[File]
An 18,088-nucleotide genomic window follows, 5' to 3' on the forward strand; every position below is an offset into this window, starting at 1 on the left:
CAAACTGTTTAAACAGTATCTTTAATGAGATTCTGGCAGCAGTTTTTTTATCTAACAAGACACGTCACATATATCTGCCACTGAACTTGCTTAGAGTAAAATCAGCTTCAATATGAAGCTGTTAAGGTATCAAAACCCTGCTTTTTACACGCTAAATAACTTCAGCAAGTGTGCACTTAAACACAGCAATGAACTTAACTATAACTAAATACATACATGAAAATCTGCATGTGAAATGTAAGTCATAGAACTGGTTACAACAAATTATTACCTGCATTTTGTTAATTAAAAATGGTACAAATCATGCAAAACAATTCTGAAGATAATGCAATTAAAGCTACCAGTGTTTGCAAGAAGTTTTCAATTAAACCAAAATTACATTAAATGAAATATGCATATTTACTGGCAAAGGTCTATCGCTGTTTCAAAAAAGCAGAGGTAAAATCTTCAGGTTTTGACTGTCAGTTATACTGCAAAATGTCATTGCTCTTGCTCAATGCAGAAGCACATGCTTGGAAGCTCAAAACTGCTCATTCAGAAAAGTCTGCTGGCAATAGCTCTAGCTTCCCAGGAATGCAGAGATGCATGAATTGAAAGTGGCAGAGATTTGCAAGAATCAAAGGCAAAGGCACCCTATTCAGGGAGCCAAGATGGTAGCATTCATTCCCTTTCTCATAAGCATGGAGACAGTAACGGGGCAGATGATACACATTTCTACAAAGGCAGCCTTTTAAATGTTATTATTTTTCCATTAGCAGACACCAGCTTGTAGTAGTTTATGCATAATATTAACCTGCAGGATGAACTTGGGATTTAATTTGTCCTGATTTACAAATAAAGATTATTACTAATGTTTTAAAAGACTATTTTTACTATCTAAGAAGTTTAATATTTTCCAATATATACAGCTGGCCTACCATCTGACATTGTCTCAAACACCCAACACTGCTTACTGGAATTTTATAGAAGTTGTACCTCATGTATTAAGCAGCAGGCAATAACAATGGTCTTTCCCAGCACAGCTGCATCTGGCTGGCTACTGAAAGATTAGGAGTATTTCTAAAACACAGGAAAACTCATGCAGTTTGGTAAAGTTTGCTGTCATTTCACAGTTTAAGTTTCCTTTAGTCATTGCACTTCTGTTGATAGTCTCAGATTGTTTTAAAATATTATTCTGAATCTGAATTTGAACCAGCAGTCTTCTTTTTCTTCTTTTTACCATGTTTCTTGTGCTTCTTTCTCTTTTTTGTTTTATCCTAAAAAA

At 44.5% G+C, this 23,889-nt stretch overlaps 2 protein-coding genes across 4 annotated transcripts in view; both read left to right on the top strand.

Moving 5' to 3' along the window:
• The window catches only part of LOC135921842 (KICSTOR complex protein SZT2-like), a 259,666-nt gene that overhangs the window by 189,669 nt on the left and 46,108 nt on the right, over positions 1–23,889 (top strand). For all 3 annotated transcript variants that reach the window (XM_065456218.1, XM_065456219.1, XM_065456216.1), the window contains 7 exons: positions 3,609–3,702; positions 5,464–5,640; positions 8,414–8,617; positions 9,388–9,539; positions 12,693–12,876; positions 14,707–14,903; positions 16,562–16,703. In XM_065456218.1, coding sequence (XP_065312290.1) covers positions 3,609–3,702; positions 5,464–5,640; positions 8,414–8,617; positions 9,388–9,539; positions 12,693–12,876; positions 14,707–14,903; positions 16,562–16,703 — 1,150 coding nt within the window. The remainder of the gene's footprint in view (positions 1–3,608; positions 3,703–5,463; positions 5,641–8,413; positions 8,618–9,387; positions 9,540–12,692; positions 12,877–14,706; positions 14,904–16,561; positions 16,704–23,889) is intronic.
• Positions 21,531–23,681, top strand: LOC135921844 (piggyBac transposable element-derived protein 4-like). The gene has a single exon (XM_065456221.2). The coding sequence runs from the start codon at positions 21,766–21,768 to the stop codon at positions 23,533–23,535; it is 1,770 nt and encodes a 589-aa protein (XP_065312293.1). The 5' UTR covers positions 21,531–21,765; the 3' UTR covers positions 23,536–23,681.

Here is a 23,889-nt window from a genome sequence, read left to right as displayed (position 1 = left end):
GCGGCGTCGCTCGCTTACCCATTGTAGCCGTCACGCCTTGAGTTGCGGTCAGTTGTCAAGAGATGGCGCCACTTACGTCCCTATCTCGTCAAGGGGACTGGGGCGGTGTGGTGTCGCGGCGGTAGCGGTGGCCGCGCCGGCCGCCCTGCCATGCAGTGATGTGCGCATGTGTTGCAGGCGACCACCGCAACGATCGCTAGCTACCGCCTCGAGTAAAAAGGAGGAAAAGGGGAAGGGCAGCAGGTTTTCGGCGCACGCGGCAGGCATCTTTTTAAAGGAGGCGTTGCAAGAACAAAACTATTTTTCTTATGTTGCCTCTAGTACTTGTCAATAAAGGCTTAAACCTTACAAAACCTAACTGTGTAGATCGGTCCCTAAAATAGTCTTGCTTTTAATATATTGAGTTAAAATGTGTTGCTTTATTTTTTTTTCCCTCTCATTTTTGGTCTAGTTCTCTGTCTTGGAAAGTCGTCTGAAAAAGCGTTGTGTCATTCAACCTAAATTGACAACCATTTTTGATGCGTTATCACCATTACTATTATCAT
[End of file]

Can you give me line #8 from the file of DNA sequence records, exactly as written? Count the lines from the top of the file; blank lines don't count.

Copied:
GCGGCGTCGCTCGCTTACCCATTGTAGCCGTCACGCCTTGAGTTGCGGTCAGTTGTCAAGAGATGGCGCCACTTACGTCCCTATCTCGTCAAGGGGACTGGGGCGGTGTGGTGTCGCGGCGGTAGCGGTGGCCGCGCCGGCCGCCCTGCCATGCAGTGATGTGCGCATGTGTTGCAGGCGACCACCGCAACGATCGCTAGCTACCGCCTCGAGTAAAAAGGAGGAAAAGGGGAAGGGCAGCAGGTTTTCGGCGCACGCGGCAGGCATCTTTTTAAAGGAGGCGTTGCAAGAACAAAACTATTTTTCTTATGTTGCCTCTAGTACTTGTCAATAAAGGCTTAAACCTTACAAAACCTAACTGTGTAGATCGGTCCCTAAAATAGTCTTGCTTTTAATATATTGAGTTAAAATGTGTTGCTTTATTTTTTTTTCCCTCTCATTTTTGGTCTAGTTCTCTGTCTTGGAAAGTCGTCTGAAAAAGCGTTGTGTCATTCAACCTAAATTGACAACCATTTTTGATGCGTTATCACCATTACTATTATCAT